Hazelfield Farm in full bloom

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By Molly Haines

WHEATLEY — If you ask her daughter Sayward Stamper, Teresa Biagi was born with not one, but two green thumbs.
A native of Shelby County, gardening runs deep in Biagi’s family — her great-great-grandparents once owned a floral shop and greenhouses on Main Street in Shelbyville.
Today, the 63-year-old Wheatley resident, along with her husband Raphe Ellis, a native of Monterey, own and operate a booming flower and vegetable business located on Butler Inn Road known as Hazelfield Farm.
The business is primarily recognized as a specialty-cut flower vendor for weddings and other events around the area but also has an ever-expanding following at the Douglass Loop Farmers Market in Louisville and the Hyde Park Farmers Market in Cincinnati.
The couple formerly owned a small, 30-acre farm in southern Owen County, but purchased Hazelfield Farm in 1998 to expand their crops.
“We raised tobacco until they did the buyout and then we quit,” Biagi said. “I think the most we had was about 12 acres. We didn’t like doing it. It’s a lot of hard work for very little money, so we settled on (flowers and vegetables).”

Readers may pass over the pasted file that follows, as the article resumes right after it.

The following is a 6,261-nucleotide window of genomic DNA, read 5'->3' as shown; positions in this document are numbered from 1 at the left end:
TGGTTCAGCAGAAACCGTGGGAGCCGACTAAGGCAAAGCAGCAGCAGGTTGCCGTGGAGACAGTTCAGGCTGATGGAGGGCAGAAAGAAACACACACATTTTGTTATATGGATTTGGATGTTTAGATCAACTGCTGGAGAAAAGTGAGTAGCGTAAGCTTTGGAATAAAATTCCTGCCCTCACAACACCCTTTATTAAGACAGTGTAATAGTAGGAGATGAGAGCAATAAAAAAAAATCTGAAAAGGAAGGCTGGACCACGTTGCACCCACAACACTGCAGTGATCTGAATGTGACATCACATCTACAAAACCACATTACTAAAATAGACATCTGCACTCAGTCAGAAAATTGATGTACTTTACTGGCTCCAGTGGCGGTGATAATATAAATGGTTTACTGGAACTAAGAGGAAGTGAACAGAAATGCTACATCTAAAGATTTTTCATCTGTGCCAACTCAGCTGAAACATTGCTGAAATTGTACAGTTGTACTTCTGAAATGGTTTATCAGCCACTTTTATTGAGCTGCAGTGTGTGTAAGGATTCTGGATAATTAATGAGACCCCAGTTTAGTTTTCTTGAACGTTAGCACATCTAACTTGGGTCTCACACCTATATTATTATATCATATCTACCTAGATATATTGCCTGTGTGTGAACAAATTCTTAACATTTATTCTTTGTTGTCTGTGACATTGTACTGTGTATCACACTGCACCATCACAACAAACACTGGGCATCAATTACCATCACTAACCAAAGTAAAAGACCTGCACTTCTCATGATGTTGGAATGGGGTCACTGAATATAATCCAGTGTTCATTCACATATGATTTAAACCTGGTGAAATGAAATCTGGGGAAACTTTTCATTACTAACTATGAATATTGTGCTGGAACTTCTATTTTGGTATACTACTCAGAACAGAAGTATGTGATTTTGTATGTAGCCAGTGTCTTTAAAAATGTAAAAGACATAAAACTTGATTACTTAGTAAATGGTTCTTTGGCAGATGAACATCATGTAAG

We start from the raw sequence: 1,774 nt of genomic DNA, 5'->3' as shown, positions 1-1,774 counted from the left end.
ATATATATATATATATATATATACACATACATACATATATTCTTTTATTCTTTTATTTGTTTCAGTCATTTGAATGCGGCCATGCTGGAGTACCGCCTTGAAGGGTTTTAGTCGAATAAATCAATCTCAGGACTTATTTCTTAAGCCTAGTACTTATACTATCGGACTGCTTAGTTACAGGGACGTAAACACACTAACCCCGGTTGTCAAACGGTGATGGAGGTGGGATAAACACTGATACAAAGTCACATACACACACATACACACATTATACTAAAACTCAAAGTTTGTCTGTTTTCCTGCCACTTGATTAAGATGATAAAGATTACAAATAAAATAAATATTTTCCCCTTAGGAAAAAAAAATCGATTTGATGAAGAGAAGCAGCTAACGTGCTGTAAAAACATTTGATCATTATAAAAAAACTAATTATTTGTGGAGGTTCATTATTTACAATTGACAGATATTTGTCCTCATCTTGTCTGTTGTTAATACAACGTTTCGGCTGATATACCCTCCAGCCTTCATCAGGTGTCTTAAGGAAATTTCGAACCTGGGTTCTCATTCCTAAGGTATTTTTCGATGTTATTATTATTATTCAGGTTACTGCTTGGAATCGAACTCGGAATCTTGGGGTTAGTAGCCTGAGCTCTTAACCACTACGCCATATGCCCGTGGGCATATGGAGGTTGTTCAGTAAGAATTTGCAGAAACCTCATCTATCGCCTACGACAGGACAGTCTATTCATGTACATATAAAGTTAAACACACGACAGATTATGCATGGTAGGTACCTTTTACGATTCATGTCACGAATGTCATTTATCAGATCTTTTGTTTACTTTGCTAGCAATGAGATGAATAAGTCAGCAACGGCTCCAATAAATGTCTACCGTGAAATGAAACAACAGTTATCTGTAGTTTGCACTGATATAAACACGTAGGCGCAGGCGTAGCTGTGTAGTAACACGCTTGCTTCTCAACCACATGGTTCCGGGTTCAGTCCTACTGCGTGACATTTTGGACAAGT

The farm serves as the couple’s only source of income and employs two people, one of which is Stamper, who left her job as a teacher at Western Hills High School in Frankfort to join her mother and step-father in the business. Along with helping out on the farm, Stamper handles the farm’s website, social media accounts and also assists brides in picking out flowers for their special day.


“If it’s outside, she can grow it.”

Raised on her grandparent’s farm in Shelby County, Biagi grew up surrounded by baby calves and a large vegetable garden. In addition to her great-great-grandparents, another of Biagi’s great-great-grandfathers worked as an estate gardener in Italy. He passed his trade on to Biagi’s grandfather.
“As a child, I remember him propagating trees and grafting things,” she said. “I just thought everybody’s grandfather knew how to do that. It came from both sides.”
“I always say she has two green thumbs,” Stamper said of her mother. “If it’s outside she can grow it.”
Farming and gardening are also in Ellis’ blood, who worked for many years at the farm of the late lawyer Jim Hudson on Point of Rock Road.
“He worked for (Hudson) when he was very young doing all of his apple tree grafting and stuff,” Biagi said. “He worked for (Hudson) for a long time doing that, and they always had a big garden, so this all comes naturally.”